The Tragedy of Antuco
On May 18, 2005, a battalion of the Chilean Army left on a routine training mission that required to march for 13 miles along the side of the Antuco volcano. It was a group of conscripts, most of them not over 18 years old, who had only started their military service less than two months ago.
Despite signs of bad weather coming, the commanding officer insisted in keeping the hike as scheduled. It proved to be a fatal mistake. Shortly into the walk, the group encountered a whiteout, a snow storm so bad that they started to show signs of hypothermia early on.
In the end, 45 of them died. Most of the ones who survived were left with permanent sequelae. It took a long time to find all the bodied buried under the thick snow: the last conscript was only discovered on July 6, almost two months later. It’s considered the worst tragedy in the chilean army in times of peace.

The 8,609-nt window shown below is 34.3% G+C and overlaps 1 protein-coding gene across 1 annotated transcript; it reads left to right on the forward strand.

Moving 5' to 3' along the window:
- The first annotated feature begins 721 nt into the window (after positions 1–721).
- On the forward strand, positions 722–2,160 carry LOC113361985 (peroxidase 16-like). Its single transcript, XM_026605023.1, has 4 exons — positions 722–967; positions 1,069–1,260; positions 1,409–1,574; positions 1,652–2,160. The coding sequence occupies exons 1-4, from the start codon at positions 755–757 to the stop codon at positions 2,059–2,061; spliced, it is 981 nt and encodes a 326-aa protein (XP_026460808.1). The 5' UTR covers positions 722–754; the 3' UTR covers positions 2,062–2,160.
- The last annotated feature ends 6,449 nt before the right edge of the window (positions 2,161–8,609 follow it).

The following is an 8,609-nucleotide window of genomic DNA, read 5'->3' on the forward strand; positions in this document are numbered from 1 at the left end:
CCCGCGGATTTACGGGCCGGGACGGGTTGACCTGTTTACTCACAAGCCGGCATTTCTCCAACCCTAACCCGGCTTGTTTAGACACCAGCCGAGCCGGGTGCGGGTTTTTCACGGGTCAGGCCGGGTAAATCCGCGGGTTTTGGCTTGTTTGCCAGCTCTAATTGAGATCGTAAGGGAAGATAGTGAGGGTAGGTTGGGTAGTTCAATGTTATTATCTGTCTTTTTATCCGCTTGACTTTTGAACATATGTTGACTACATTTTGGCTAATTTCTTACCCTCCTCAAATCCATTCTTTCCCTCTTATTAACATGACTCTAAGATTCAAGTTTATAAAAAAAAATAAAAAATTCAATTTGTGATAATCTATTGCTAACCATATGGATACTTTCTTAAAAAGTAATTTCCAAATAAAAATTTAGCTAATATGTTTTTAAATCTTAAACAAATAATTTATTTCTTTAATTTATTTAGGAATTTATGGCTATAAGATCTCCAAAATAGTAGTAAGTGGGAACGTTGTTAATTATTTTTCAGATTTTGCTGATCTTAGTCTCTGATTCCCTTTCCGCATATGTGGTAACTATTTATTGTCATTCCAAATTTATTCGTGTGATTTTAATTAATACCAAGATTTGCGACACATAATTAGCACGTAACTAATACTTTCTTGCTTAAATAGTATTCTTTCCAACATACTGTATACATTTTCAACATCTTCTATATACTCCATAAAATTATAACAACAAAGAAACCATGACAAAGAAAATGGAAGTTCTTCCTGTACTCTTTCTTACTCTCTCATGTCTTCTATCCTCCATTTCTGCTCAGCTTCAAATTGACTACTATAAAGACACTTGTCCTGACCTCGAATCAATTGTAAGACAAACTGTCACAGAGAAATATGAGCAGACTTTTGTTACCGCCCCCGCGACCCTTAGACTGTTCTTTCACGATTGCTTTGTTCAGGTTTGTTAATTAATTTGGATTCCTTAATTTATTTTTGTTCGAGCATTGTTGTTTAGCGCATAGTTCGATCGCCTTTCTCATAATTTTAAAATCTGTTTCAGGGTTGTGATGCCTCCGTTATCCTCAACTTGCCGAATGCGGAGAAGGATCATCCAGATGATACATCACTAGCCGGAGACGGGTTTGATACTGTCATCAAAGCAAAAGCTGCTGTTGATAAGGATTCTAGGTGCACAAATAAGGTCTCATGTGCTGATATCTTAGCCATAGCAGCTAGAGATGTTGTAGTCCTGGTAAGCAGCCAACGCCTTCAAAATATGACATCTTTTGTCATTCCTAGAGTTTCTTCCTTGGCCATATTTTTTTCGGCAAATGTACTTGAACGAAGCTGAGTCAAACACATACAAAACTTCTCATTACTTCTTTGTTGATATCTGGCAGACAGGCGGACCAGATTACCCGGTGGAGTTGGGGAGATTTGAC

Five higher ups in the army were tried and found guilty of charges that went from manslaughter to negligence. None of them did more than 4 years behind bars. The state also compensated some of the survivors with 15,000 US dollars each, a ridiculous sum considering they had a lot of trouble leading normal lives after that.